Jan. 6 hearings are must-watch TV. Don’t let coup succeed

On Thursday night, a House committee investigating the Jan. 6 coup attempt — let’s not mince words — began its public hearings on prime-time television.

In lurid detail and vivid video, the committee outlined the violent attempt to overturn the results of a free and fair election, the political sabotage committed in the name of lying President Trump, and the extent to which defectors and insurgents succeeded.

It will be a pleasant surprise if these hearings garner anything remotely close to the attention and fanfare bestowed on the sequel to Top Gun and its Hollywood brand of boisterous patriotism.

As the committee pointed out, January 6 was just part of a broader effort to undermine our electoral process, which continues as Trump acolytes seek office across the country and seize control of his electoral machine ahead of the 2024 campaign .

Fools like pro soccer coach Jack Del Rio may call the events of January 6, 2001 a mere “dust gathering.” Actors like Tucker Carlson and Sean Hannity, who long ago traded their integrity and credibility for money and ratings, can peddle their disgusting pro-Trump propaganda on Fox News.

It’s politicians like Republican House Speaker Kevin McCarthy of Bakersfield and his running mate, Rep. Steve Scalise of Louisiana who must be held accountable.

McCarthy’s cowardly silence towards Trump – rightly blaming him for the January 6 events, then tail-tailing and rushing to Mar-a-Lago to seek forgiveness – has been thoroughly documented. Given his congressional district’s strong GOP bias, there’s virtually no chance he’ll lose his seat in November.

But it’s worth examining the political strategy behind McCarthy’s recklessness and the efforts he and other Republicans constantly pursue to shove the attempted coup into a memory hole.

It’s the same tactic used every time there’s a mass shooting and the gun control issue comes up again.

Unfortunately it seems to work.

The first step occurs during events or immediately after, when memories are fresh and the public impetus for action is strong. It is wrong, McCarthy and his ilk solemnly declare, to “politicize” things by acting in the moment or even discussing remedies.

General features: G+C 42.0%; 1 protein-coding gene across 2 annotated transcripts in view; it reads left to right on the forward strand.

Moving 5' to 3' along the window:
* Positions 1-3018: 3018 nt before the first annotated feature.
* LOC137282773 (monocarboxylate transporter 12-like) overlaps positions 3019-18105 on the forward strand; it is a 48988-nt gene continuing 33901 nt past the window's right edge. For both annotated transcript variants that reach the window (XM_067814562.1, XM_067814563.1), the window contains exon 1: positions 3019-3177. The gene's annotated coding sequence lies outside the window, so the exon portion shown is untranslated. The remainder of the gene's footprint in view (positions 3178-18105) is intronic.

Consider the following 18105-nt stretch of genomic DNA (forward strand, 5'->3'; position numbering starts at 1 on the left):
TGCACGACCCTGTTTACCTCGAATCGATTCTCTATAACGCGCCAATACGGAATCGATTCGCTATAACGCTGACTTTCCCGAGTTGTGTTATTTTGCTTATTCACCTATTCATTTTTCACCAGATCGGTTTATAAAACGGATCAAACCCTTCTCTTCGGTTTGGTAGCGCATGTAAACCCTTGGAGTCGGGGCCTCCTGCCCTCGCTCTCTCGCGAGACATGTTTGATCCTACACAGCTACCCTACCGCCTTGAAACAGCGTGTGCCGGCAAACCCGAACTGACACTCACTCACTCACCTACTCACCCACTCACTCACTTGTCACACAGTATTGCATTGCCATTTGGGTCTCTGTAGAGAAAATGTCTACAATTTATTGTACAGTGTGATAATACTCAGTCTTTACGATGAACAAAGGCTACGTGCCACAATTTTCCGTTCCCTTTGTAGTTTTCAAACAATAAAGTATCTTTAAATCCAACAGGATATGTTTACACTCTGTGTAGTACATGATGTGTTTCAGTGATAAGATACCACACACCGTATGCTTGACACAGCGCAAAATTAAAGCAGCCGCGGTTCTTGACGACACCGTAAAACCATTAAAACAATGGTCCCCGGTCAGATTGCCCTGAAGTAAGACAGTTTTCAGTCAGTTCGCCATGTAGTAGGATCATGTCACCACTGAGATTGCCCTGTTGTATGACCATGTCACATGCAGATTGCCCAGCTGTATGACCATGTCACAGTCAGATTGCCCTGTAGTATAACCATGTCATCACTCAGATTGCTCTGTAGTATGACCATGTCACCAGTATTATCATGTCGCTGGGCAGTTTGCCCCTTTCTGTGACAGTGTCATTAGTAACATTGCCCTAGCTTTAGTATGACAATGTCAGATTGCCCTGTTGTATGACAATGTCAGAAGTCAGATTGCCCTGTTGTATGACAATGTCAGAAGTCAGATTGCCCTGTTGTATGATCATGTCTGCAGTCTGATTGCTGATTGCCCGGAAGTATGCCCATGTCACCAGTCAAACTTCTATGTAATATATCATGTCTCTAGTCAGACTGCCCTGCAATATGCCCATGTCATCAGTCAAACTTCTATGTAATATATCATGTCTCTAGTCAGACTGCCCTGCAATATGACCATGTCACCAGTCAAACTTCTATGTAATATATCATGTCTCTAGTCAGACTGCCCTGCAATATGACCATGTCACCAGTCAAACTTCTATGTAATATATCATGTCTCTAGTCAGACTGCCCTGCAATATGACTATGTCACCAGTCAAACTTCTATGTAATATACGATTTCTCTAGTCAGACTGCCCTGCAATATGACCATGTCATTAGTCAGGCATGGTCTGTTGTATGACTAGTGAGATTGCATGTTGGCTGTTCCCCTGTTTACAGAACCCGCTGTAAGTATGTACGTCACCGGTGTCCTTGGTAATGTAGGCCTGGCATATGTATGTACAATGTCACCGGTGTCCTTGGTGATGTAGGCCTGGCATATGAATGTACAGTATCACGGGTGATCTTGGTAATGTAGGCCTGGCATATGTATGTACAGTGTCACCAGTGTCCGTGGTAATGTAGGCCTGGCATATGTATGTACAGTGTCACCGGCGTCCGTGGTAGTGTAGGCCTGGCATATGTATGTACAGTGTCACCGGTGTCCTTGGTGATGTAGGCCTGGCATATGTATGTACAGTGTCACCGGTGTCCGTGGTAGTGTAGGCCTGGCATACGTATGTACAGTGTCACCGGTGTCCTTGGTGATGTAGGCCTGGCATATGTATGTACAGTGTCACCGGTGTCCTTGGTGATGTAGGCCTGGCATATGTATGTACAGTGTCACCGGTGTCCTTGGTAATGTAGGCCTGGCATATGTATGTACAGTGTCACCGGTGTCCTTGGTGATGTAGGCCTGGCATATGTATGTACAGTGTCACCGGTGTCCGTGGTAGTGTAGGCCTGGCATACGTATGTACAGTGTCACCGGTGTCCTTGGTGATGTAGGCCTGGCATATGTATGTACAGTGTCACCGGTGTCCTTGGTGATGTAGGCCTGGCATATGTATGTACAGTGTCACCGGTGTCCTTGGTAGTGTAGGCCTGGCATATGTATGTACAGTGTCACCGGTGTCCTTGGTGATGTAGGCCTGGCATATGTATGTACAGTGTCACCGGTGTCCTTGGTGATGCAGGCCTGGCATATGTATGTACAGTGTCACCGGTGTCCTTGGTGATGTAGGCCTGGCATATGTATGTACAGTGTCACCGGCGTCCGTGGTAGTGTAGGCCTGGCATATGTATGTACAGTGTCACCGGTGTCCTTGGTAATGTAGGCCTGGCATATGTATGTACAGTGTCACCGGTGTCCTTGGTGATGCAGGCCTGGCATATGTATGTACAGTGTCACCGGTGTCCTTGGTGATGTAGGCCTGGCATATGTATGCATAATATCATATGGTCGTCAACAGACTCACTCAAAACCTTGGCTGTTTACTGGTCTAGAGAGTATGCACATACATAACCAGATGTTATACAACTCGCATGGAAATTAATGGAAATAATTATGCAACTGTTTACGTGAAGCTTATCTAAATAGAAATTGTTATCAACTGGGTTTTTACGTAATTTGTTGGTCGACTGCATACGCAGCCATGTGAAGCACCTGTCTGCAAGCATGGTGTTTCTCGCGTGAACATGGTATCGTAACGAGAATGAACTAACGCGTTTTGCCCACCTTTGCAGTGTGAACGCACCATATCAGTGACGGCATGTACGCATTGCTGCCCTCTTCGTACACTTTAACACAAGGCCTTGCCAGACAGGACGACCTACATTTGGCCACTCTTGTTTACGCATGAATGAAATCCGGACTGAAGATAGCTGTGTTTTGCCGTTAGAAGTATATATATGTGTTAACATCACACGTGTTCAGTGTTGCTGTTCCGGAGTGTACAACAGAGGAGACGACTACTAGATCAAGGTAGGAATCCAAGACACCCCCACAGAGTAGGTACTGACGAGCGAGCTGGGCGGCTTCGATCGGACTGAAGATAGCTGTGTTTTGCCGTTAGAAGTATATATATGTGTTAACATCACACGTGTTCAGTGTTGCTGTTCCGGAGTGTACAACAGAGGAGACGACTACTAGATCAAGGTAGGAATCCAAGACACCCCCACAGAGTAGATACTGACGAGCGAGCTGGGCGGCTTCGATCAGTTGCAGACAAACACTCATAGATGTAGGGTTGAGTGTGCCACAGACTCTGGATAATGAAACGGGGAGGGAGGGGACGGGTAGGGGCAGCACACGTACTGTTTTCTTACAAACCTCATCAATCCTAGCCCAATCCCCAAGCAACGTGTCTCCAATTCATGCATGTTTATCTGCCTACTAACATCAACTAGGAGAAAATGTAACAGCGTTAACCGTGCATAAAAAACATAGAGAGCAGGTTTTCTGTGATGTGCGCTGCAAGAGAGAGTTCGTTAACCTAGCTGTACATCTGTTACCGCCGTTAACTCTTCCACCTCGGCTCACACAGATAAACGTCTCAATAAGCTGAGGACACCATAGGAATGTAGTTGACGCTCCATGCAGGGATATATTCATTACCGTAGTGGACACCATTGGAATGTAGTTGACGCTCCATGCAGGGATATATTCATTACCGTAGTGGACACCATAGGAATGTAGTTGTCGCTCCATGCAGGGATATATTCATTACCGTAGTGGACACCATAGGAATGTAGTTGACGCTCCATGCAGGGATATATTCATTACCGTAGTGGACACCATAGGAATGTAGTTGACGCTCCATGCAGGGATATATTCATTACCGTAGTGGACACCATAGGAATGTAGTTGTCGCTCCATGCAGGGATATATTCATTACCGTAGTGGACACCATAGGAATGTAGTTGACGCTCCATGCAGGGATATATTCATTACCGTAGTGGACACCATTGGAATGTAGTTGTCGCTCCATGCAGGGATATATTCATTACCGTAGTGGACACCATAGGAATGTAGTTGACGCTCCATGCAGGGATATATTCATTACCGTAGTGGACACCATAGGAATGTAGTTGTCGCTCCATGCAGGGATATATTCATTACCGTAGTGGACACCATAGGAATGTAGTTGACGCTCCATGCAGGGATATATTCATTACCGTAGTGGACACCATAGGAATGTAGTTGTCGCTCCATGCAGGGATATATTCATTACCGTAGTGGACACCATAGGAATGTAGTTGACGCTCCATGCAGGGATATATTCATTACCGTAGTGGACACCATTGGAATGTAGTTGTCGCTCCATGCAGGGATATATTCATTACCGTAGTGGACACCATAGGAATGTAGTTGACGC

The next step, after the time has passed, is to suggest that the events have become old news, are no longer relevant, or have been replaced by other, more pressing concerns.

“Will Nancy Pelosi hold a prime-time inflation hearing?” Scalise rhetorically asked the Speaker of the House of Representatives (D-San Francisco) at a press conference known in political parlance as the “pre-hearing” Thursday night’s hearing. “Will Nancy Pelosi hold a prime-time hearing on gas prices?”

For his part, McCarthy silly claimed that “everyone in the country [bore] some responsibility” for the events of January 6th.

Which means nobody does. And certainly not Trump.

This kind of delay and distraction illustrates why the country’s founders were skeptical about political parties. Their concern was that elected officials would give up the greater good in the name of loyalty to their respective factions.

And they have.

Unfortunately, the stall tactic appears to be working as the calendar turns and memories of January 6, 2021 grow murkier.

In an NBC poll conducted in the days that followed, 52% of respondents said Trump was either solely or primarily responsible for the attack on the Capitol. In a recent follow-up, that number dropped to 45%.

That is why the hearings, which began Thursday and will continue next week, are so important and deserve to be widely followed and deepened.

Entertainment has its place, and escapism is understandable when the world seems to close in like four walls around us.

It’s not selfish or negligent to worry about the rising price of a gallon of gas, the country’s shortage of baby food, a lack of affordable housing, or getting around town without a bang on the head or worse.

But these everyday concerns should not preempt our attention when there is an ongoing and active attempt to topple the very pillars that support our democracy.

At times like these, Benjamin Franklin is reliably subpoenaed for his enduring quote about the fragility of our self-government.

While the origin of his words – “a republic if you can keep it” – is debated, the underlying sentiment is not.

Upholding our political system and its underlying freedoms requires constant vigilance, informed engagement, and ceaseless public participation.

In short, it’s work, and we’re doing a lousy job.

An election was held in California on Tuesday and less than one in three eligible voters bothered to vote.

Staying current is the minimum investment we need to make as citizens. Holding our elected leaders to account is vital. Voting is the way to do it.

We evade this responsibility at our own risk. Jan. 6 hearings are must-watch TV. Don’t let coup succeed

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